However, some people much prefer their wrist protector to be separate to their glove. This way, they can decide if/when they want to wear them, if they want to wear just one or both, and they have the flexibility to wear them under any glove they want. Furthermore, wrist protectors can be better if you’re on a budget. Take this pair from Decathlon for example – just £11.99! This is definitely a product we would suggest to try before you buy though as you do need to be sure that they will fit well under your glove.
Protection for Skiing: Padded Shorts
While skiers may benefit from the warmth and protection of padding around the derriere, again, padded shorts are generally more useful for snowboarders (especially those just starting out). These shorts tend to have padding around the coccyx, hips and thighs, which will protect you from a lot of pain when falling backwards or sideways onto hard snow.
Admittedly, some people don’t like the bulky nature of many of these shorts. However, as with back protectors, the snow protection gear industry has advanced leaps and bounds, creating items that are incredibly comfortable and flexible while still providing ample protection. For example, these Forcefield shorts are ergonomically designed to move with your body while still providing optimal impact protection. It does pay to make sure that padded shorts fit under your saloppettes before you buy them though, to avoid any annoying first-day-of-holiday realisations!
Not only do padded shorts offer protection, but if you are learning to snowboard, you are probably going to spend quite a bit of time sat on the snow. This can result in a very cold bottom if you don’t have the adequate insulation. While thermal leggings and salopettes can do the job, many padded shorts come with enhanced thermal technology that can be a very well received addition.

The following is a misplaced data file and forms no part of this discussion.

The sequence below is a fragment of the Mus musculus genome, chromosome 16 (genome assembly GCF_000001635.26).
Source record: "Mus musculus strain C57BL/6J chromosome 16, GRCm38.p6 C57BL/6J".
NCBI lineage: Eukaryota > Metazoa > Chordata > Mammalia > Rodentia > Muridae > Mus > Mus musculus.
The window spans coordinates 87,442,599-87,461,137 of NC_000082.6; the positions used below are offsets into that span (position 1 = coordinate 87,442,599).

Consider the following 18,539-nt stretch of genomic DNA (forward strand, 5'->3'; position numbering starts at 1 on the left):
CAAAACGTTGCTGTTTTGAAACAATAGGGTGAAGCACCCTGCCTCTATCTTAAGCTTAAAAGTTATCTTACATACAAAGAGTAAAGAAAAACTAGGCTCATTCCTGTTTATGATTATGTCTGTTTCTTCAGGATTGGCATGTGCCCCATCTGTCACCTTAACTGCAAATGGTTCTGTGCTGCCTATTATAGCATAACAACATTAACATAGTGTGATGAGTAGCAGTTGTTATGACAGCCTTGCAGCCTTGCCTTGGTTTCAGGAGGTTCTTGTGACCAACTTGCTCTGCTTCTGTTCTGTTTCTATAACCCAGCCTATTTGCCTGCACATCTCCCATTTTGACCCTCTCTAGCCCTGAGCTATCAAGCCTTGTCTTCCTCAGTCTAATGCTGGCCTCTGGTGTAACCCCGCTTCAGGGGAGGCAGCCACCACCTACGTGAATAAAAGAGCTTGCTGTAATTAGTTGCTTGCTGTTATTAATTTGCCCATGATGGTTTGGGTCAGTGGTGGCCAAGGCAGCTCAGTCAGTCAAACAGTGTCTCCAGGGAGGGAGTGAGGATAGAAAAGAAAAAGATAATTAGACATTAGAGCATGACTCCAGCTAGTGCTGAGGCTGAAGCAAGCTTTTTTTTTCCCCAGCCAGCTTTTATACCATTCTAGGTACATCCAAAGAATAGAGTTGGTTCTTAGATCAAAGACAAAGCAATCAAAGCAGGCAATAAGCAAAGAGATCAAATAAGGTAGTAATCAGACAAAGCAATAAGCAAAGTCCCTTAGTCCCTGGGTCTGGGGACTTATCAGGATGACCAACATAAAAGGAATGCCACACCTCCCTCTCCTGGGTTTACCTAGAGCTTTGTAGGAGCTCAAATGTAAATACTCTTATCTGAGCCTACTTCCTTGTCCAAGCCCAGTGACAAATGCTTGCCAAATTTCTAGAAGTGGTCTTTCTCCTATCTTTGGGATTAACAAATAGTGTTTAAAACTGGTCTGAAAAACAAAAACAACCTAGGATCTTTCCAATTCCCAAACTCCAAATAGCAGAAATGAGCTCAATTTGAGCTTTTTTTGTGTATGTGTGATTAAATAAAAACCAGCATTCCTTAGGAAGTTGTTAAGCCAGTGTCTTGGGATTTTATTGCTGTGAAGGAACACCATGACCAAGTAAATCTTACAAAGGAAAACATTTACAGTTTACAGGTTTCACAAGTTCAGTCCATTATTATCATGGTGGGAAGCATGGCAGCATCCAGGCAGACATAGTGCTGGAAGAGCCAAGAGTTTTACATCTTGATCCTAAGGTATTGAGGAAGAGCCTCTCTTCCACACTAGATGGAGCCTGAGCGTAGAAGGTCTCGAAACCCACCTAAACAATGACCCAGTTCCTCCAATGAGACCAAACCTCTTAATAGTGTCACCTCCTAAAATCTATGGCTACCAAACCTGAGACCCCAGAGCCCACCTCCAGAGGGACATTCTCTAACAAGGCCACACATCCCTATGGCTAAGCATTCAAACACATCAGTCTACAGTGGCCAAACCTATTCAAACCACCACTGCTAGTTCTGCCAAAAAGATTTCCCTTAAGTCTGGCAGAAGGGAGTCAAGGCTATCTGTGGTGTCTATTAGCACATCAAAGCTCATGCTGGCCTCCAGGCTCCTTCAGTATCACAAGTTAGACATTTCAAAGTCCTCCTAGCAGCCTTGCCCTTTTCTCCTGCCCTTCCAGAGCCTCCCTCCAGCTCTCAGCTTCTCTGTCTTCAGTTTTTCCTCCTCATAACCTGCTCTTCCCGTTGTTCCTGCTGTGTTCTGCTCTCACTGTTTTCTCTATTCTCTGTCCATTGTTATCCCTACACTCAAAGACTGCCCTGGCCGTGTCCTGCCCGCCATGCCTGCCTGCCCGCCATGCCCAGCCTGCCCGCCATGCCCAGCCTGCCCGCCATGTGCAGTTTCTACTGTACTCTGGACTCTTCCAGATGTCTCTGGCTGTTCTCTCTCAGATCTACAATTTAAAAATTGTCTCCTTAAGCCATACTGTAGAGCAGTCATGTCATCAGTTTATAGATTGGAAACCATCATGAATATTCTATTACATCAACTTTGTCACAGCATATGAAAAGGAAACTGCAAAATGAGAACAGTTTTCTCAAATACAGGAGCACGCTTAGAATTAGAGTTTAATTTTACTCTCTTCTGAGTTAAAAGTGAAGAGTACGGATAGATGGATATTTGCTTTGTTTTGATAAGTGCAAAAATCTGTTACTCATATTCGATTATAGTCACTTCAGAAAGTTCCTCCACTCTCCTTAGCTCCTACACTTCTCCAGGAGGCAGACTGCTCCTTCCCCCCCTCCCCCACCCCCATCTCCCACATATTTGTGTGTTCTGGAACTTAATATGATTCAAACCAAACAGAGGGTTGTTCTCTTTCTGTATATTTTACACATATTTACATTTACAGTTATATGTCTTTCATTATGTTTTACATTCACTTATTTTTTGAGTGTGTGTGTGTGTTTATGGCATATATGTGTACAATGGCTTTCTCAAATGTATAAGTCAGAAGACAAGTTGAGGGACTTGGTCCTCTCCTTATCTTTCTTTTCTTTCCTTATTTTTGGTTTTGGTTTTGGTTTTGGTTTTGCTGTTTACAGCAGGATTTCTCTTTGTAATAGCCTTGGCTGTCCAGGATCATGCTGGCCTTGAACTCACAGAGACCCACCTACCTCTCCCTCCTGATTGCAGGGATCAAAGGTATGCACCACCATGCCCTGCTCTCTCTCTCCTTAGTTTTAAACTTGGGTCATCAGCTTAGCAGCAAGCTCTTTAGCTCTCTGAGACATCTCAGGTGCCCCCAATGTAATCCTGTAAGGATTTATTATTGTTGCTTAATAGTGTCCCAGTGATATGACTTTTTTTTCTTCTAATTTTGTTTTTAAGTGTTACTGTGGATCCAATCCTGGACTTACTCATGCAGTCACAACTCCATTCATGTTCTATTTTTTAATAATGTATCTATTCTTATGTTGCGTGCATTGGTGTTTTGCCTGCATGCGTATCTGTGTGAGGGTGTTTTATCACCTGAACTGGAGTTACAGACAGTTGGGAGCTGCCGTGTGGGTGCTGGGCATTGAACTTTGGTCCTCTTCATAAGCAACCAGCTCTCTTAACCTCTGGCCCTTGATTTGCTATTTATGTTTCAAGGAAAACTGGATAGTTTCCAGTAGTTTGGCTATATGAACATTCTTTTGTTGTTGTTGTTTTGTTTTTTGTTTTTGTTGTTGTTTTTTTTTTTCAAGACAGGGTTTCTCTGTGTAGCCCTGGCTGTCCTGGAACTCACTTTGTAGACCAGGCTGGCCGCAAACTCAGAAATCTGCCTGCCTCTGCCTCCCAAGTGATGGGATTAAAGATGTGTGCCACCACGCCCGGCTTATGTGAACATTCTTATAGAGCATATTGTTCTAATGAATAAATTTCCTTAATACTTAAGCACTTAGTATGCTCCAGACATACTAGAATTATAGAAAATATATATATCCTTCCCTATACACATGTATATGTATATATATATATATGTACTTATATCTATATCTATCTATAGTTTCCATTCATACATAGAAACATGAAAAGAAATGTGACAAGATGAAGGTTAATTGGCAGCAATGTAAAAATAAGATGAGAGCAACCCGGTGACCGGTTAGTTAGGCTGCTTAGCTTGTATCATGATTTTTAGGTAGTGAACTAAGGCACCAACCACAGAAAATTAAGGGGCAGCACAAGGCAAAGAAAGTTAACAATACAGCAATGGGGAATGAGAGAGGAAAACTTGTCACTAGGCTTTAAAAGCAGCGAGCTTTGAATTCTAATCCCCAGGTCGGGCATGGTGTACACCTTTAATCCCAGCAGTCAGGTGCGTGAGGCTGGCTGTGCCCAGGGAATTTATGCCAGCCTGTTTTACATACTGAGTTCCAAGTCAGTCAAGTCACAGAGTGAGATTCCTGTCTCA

Protection for Skiing: Knee/Shin/Elbow Pads
It has been estimated that knee injuries account for around 25-45% of all ski injuries. If you’ve ever known someone that has injured their ACL skiing, or done so yourself, you will know how debilitating knee injuries can be, particularly for ski-lovers. Designed to cushion the force of impact, knee pads come in two types; hard and soft (like as these Burton shin pads). Both are effective, but skiers and boarders tend to opt for the softer option as they fit better under salopettes and allow for more freedom of movement in the leg.
If you already have knee problems, knee supports and braces are something we would definitely recommend to help you get the most out of your ski holiday while remaining as free of pain as possible. There are many knee braces around, such as the discreet Ski Mojo brace, that takes up to a third of the strain off the legs, reducing impact, alleviating leg and knee pain and delaying muscle fatigue. It’s all about what works best for you and your specific needs, so make sure you do your research either online or by speaking to those in the know, such as your physiotherapist. Also, be sure to try the brace on before you head to the mountains to make sure it’s comfortable (you could even take it to your local UK slope!).
Elbow pads on the other hand are not something we would say you need when skiing or snowboarding, but they can be helpful and help prevent the pain of falling over for beginners and younger learners. Similarly, shin guards are not necessary unless you are a race skier. For recreational skiers, your ski boot itself offers your shin more than enough protection.
However, there is one type of shin pad that may come in handy for skiers. Gel shin pads such as those from Ski An’Gel are friction reducing shin pads that prevent the shin-bite & bruising that can be caused by skin rubbing against a ski boots inner lining. Designed to be worn underneath your sock, these pads provide a very economic solution for those who may have problems with their ski boots or worry about uncomfortable rubbing when using hired boots.
So there you have it – we hope that this can help clear up some of the questions you may have about what protection is or isn’t necessary for you on the slopes. Let us know your thoughts!